Thinking About Surgery for Crohn's Disease?
Doctors and patients explain why this treatment for Crohn's can be life-changing and what to expect each step of the way. by Sarah Ellis Health Writer
Editor's Note: This story is part of a new series on HealthCentral called "Get Your Ph.D.!", which is geared toward people who've got the basics of their condition down and want to up their expertise. Who's ready to go pro?!
Amber Wallace never thought she’d speak publicly about her ostomy surgery. When it happened, she planned on keeping it a secret until she could hopefully have it reversed. “I thought it was going to be something I was ashamed of and would never want to talk to people about,” she admits. It was only when her friends started asking about her hospital visits that she began sharing her story.
Wallace, now 29, was diagnosed with Crohn’s disease when she was 17, after years of struggling with chronic gastrointestinal symptoms, including diarrhea, loss of appetite, and abdominal pain. For a time, her disease was manageable with medication. But then she started having blood in her bowel movements, which led to a drop in hemoglobin (an iron-rich protein in red blood cells), leaving her with anemia. “It got so bad that I was having to go to the bathroom like 20 to 25 times a day,” she recalls.
During the summer of 2016, Wallace spent a scary few months in the hospital, where her doctor discovered the lining of her colon was thinning from inflammation, increasing her risk for a rupture. She was also fighting off an intestinal bacterial infection called C. diff, which sometimes occurs among people with weakened immune systems. This double-whammy attack put her life at risk, her doctor told her. After praying with her family and considering his recommendation for surgery, Wallace opted to have her colon removed (known as a complete colectomy) the next day.
Still, the decision brought on plenty of anxiety. She was worried the ileostomy bag she’d have to wear on her abdomen to collect waste (via a small opening in her abdomen called a stoma) would embarrass her. “I had a lot of really supportive nurses that were encouraging me, telling me what a great thing this could be, and showing me pictures online of people who had ostomy bags who were still living their life and wearing swimsuits,” she recalls. That kept her going through the surgery and long recovery process, and she never looked back.
Now, almost four years after surgery, Wallace is doing better than ever. She’s even become an advocate for people living with Crohn’s through her blog and YouTube channel, The Ostomy Diaries. “I work full-time as a high-school science teacher, I got married, I have the Ostomy Diaries, I go swimming…anything I want to do,” she says. “It’s enabled me to work and live a normal life and not be hospitalized so much, and really just experience happiness and be present with my friends and family.”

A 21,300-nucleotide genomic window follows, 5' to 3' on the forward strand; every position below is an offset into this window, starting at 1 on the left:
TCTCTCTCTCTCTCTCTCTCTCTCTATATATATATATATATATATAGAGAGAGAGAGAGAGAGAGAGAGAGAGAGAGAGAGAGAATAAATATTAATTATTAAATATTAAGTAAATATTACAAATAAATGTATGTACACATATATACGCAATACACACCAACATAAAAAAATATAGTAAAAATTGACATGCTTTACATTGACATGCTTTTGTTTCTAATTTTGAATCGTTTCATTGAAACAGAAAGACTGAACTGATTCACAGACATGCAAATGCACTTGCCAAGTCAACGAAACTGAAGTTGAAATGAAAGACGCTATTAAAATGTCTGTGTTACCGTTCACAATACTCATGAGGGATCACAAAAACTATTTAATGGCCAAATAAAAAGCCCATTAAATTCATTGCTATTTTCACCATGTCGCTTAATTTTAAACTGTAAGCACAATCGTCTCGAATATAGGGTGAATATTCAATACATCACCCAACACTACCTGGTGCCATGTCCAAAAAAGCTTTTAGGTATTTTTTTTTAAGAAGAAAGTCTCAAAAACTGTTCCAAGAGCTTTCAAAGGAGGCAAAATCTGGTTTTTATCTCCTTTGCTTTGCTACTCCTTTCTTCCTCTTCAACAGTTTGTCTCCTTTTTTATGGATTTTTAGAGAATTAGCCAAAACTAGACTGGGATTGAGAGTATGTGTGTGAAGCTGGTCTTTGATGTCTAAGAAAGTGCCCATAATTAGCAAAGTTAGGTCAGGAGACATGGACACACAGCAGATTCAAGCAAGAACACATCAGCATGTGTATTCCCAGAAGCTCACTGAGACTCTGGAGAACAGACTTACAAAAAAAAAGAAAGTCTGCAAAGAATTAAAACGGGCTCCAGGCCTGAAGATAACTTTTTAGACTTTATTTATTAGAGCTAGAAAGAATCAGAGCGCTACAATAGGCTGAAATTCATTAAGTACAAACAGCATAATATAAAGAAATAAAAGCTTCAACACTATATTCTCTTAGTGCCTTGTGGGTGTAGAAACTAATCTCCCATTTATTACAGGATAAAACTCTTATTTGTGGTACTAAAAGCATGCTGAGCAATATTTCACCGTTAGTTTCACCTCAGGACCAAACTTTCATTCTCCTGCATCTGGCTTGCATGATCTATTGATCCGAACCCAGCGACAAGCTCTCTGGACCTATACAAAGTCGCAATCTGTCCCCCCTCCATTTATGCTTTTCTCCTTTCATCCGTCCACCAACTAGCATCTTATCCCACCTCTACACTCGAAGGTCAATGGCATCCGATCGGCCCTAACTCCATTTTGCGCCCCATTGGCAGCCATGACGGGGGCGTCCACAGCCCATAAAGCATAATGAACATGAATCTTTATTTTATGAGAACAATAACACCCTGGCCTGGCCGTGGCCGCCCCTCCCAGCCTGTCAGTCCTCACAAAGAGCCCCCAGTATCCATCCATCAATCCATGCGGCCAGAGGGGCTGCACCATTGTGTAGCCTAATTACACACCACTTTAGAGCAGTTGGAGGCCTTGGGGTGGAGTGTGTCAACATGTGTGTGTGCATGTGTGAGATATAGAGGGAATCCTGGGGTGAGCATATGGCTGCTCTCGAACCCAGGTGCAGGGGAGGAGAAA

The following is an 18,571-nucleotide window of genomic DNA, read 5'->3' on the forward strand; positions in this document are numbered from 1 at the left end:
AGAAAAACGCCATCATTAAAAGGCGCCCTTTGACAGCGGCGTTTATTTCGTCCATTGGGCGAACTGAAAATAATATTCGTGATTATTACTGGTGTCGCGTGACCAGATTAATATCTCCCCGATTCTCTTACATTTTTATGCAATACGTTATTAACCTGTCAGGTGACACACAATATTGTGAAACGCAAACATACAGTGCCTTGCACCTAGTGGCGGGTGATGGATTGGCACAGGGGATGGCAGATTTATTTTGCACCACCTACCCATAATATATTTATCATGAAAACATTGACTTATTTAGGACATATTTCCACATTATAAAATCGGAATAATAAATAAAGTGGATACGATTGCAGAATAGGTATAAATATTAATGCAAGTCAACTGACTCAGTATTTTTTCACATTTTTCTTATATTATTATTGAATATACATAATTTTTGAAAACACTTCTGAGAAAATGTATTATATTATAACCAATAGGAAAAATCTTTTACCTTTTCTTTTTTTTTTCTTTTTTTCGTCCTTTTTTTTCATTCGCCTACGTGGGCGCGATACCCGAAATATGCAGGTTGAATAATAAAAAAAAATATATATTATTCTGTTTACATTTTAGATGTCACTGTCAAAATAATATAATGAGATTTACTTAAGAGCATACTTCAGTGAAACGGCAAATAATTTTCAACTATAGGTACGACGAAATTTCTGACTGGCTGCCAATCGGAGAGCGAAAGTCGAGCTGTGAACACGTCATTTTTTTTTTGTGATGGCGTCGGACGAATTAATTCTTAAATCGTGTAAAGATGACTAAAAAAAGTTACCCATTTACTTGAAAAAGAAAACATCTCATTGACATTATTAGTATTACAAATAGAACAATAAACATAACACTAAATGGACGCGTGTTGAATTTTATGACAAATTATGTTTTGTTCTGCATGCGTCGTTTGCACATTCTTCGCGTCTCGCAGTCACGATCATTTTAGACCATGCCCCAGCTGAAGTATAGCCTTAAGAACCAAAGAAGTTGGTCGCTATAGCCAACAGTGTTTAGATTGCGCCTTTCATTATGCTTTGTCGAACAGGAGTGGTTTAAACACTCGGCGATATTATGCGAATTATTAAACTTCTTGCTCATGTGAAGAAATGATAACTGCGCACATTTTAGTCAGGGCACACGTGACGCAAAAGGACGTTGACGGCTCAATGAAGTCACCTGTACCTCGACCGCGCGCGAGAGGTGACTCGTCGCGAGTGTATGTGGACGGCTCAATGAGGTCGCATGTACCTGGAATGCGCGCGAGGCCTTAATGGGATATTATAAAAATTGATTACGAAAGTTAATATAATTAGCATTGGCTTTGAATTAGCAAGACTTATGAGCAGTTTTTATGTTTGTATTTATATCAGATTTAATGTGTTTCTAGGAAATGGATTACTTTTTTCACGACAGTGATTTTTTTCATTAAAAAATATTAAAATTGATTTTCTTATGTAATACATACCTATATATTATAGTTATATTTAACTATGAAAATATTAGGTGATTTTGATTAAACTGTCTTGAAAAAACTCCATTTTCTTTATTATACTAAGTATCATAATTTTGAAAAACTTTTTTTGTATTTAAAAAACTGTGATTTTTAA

Is surgery a common solution for Crohn's?
Wallace’s experience is uniquely personal, but it’s also relatable for the 1.6 million Americans currently living with an inflammatory bowel disease (IBD). Crohn’s is a form of IBD that causes deep inflammation in the digestive system, most commonly in the end of the small intestine (the ileum) or in the colon.
Up to 75% of people with Crohn’s eventually need some kind of surgery, and many, like Wallace, wish they’d done it sooner. It’s not a cure—there is no known cure for Crohn’s disease at this time—but surgery can prevent further damage to the bowel area. Equally important, “surgery restores the quality of life for patients,” says Stephen Hanauer, M.D., medical director of the Digestive Health Center at Northwestern Memorial Hospital in Chicago. “It removes the blockage and active inflammation, and immediately thereafter the patient is improved as far as their pain and distention is concerned. If they have surgery on the colon, it alleviates the diarrhea and bleeding and pain associated with that.”
This isn’t to say surgery can't come with challenging complications and side effects. Dr. Hanauer explains that the intestine’s job is to absorb nutrients, so when a large portion of it is removed, it can be harder for your body to take in the nutrients it needs from food. “Most often, we are able to control that with some simple medicines such as Imodium and Lomotil,” he says, which slow down the movement of food through the intestine. “But sometimes patients may need to adjust their diet somewhat, usually to avoid fatty foods, in order to increase bowel frequency after surgery.” The proper treatment plan will ultimately depend on what you and your doctor determine you need.
What symptoms lead to surgery?
Symptoms of Crohn’s vary based on where the disease is located in your body. Again, if it affects the ileum, your body has problems absorbing nutrients from food during digestion. When affecting the colon, Crohn’s can cause rectal bleeding and diarrhea, along with abdominal pain.